"The governance structure supports building relationships between the senates as we discuss policies and other governance matters," said Holli Gardner Drewry, president of the A/P Faculty Senate. "I am honored to be able to share A/P faculty–related insights and feedback as we work together to make recommendations or propose resolutions."

For Virginia Tech community members who want to advocate for change at the university or simply get involved in university leadership, April Myers, director of governance administration and secretary to University Council, shared this advice: “Start with your senate.”

Commissions report to senates

Resolutions take shape in 10 standing commissions, virtually all of which are assigned to one senate for oversight. 

  • The Commission on Faculty Affairs, the Commission on Research, the Commission on Graduate and Professional Studies and Policies, and the Commission on Undergraduate Studies and Policies report to the Faculty Senate.
  • The Commission on Administrative and Professional Faculty Affairs reports to the A/P Faculty Senate.
  • The Commission on Graduate and Professional Student Affairs reports to the Graduate and Professional Student Senate. 
  • The Commission on Staff Policies and Affairs reports to the Staff Senate.
  • The Commission on Undergraduate Student Affairs reports to the Undergraduate Student Senate.

Only two commissions bypass the senates and report directly to University Council: the Commission on Equal Opportunity and Diversity and the Commission on Outreach and International Affairs. Otherwise, resolutions must be approved by their respective senate before advancing to the University Council for a full vote. 

That’s a major change, said Weiss, from the previous system where senates could only comment on resolutions. The new structure, he said, “is providing a voice to the senate that can't be ignored.” It also encourages ongoing cooperation between the senate and its commissions. “In the Faculty Senate, we have regular updates from commissions at every meeting, but also we are meeting frequently with the chairs of the commissions that are associated with the Faculty Senate to be abreast of what's going on.”

The makeup of each commission and its charge is determined by policy. Members determine each comission's goals, which for the 2022–23 academic year range from revising the faculty handbook to evaluating affordable housing and stipends for graduate and professional students. 

“We have a very limited niche of power,” said Alice Fox, chair of the Commission on Graduate and Professional Student Affairs. “So the resolutions have to be very carefully worded to make sure they fit within our scope very clearly and that our representatives on University Council Cabinet can try to argue our case.”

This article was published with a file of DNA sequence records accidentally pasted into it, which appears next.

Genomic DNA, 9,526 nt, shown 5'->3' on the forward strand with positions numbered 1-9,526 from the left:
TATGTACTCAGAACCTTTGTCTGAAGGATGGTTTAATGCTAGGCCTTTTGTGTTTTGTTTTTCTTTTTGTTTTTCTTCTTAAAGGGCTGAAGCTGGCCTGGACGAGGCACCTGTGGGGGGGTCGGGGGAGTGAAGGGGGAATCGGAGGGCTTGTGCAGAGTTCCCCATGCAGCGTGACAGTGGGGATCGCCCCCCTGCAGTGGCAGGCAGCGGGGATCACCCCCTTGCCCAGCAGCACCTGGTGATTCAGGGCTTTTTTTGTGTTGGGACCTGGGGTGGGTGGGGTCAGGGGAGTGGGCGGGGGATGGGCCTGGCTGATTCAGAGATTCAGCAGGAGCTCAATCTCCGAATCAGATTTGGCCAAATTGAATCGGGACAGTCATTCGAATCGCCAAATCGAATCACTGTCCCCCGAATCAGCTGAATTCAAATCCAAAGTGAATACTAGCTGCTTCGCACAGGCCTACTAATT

University mission initiatives get council input

A new “university mission initiative” designation will ensure that campuswide initiatives go through the same review processes as other resolutions. University Council will vote to choose the members of steering committees for new initiatives from among the senates and the broader university community.

What qualifies as a university mission initiative? Any significant proposal that fundamentally changes the character of the university or impacts the entire university community, from faculty to students to staff. Kim O’Rourke, vice president for policy and governance, suggested that revising the composition of the Climate Action Committee might qualify. “It's something that affects everybody at the university and how we do business,” she said.

Process of course and program proposals improved 

University Council was once bogged down in resolutions to approve new courses and programs. To reduce red tape and speed up the process by 50 percent, the university-level stages of the approval process have been eliminated. Resolutions will no longer be required for program proposals.

For Fox, being involved in the university’s system of shared governance isn’t always easy. Nevertheless, she said her involvement in a senate and a commission “is a really good source of community, and you get to learn a lot about the university — how it works, how it affects people, and how the sausage is made.” 

Weiss agrees that running a university is complex — one reason that University Council plans to regularly assess the new system of governance. But for governance to work the way it’s intended to, members of the university community must step up. “We changed the governance system to have a voice,” he said, “and to choose to use our voice, but we need to do that. And we only can do that if we participate actively in the system.”

To find out more about how you can get involved with university shared governance, or to learn more about the governance structure at Virginia Tech, including how to write a resolution, visit the Governance website, which features a Resolution Tracker and a brand-new series of video tutorials.